As she scans her groceries, she tries to catch the woman’s eye. To convey some sympathy, understanding and acknowledgement of parenting well done. It wasn’t so very long ago that her own children were throwing tantrums in supermarkets.  But they are in school now and their worlds have expanded beyond her. Her days are filled with ferrying children to and from school and sports commitments. She is searching for that elusive job that would allow her to work school hours. She worries about grades and good schools and her children making wise choices. She wonders what her life will look like now that she has the deceptively short hours of 9:00 to 3:00 to herself. She longs for the days when they were babies, toddlers, pre-schoolers.  When she was the single brightly shining star of their life. When they were each others’ everything.

The lady behind the service desk watches the prams, the babies and the children parade past her every day. She hears the mewling cries of newborns, the delighted whoops of pre-schoolers, the demands of toddlers and the exhaustion in their mothers’ voices. She wonders if they know how lucky they are. To have these children in their lives. She had always wanted a child, but life didn’t turn out that way for her. And she hopes that, even amidst the hardships, these mothers know the exact, precious weight of the children bundled in their arms.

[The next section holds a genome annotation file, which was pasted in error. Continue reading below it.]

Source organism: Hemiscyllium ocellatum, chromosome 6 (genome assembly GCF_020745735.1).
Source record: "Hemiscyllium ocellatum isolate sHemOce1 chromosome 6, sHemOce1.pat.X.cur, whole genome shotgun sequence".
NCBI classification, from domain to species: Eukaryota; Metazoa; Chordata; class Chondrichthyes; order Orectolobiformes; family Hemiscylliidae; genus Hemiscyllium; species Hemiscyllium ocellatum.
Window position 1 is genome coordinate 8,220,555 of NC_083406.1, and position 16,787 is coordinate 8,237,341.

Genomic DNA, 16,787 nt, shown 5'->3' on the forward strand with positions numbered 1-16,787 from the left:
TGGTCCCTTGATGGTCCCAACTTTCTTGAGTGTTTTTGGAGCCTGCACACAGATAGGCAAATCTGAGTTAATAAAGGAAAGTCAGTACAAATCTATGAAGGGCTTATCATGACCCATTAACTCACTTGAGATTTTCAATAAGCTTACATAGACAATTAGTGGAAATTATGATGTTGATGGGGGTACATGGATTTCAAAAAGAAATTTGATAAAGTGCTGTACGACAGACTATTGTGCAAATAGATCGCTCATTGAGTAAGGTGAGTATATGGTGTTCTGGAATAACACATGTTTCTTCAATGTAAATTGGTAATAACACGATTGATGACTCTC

Do you think certain stages of motherhood always seem easier looking back? Do you have a favourite stage? I love newborn cuddles.

22 thoughts on “The Evolution of Mummy

  1. rachel_ourtownbrisbane says:

    This is so beautiful – you are a truly talented writer. And what’s more you’ve nailed it – the things that the mum of school kids is thinking about are exactly the things i think about all the time. Well done xx

    • Robyna says:

      Thank you Rachel – what a lovely thing to say. I feel caught between such a large age gap with my boys that I have a foot in both the very little and the schoolboy camps.

  2. Heike Herrling says:

    SO beautifully written. I’m the first-time pregnant woman wadding past to get to the chocolate aisle, making a long sideways glance at every pram to see if they look better than the one I have sitting at home waiting to get on its wheels. Silently and naively hoping I get that elusive child which seems happy to smile and do as they are asked in the shopping centre. *sigh* In reality, I know there is no such thing, but there’s already so much to be nervous about, so I like to pretend to myself that things won’t be that hard for me!! I have to take it one waddle step at a time 😉